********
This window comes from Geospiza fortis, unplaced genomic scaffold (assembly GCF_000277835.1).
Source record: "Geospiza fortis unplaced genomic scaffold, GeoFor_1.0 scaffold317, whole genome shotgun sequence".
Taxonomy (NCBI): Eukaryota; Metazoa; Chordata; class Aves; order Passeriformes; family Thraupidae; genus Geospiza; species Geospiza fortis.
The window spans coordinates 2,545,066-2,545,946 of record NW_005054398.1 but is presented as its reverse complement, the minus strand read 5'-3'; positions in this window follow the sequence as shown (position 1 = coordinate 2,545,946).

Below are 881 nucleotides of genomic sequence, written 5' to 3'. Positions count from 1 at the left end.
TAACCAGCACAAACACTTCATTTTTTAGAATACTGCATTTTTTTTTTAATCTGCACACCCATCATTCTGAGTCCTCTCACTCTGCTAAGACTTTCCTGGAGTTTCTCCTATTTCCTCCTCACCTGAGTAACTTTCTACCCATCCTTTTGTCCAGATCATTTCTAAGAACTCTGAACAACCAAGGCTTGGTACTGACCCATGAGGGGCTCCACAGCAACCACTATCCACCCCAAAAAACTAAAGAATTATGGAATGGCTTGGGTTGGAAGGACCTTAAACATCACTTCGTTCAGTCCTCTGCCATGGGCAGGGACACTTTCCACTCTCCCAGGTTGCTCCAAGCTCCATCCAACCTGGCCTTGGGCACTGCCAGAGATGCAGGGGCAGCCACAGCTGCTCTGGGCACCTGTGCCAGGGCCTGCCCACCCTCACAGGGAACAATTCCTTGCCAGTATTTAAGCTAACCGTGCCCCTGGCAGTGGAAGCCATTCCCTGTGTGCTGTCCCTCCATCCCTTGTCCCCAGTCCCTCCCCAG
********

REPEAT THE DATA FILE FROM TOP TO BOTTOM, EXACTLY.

This window comes from Geospiza fortis, unplaced genomic scaffold (assembly GCF_000277835.1).
Source record: "Geospiza fortis unplaced genomic scaffold, GeoFor_1.0 scaffold317, whole genome shotgun sequence".
Taxonomy (NCBI): Eukaryota; Metazoa; Chordata; class Aves; order Passeriformes; family Thraupidae; genus Geospiza; species Geospiza fortis.
The window spans coordinates 2,545,066-2,545,946 of record NW_005054398.1 but is presented as its reverse complement, the minus strand read 5'-3'; positions in this window follow the sequence as shown (position 1 = coordinate 2,545,946).

Below are 881 nucleotides of genomic sequence, written 5' to 3'. Positions count from 1 at the left end.
TAACCAGCACAAACACTTCATTTTTTAGAATACTGCATTTTTTTTTTAATCTGCACACCCATCATTCTGAGTCCTCTCACTCTGCTAAGACTTTCCTGGAGTTTCTCCTATTTCCTCCTCACCTGAGTAACTTTCTACCCATCCTTTTGTCCAGATCATTTCTAAGAACTCTGAACAACCAAGGCTTGGTACTGACCCATGAGGGGCTCCACAGCAACCACTATCCACCCCAAAAAACTAAAGAATTATGGAATGGCTTGGGTTGGAAGGACCTTAAACATCACTTCGTTCAGTCCTCTGCCATGGGCAGGGACACTTTCCACTCTCCCAGGTTGCTCCAAGCTCCATCCAACCTGGCCTTGGGCACTGCCAGAGATGCAGGGGCAGCCACAGCTGCTCTGGGCACCTGTGCCAGGGCCTGCCCACCCTCACAGGGAACAATTCCTTGCCAGTATTTAAGCTAACCGTGCCCCTGGCAGTGGAAGCCATTCCCTGTGTGCTGTCCCTCCATCCCTTGTCCCCAGTCCCTCCCCAG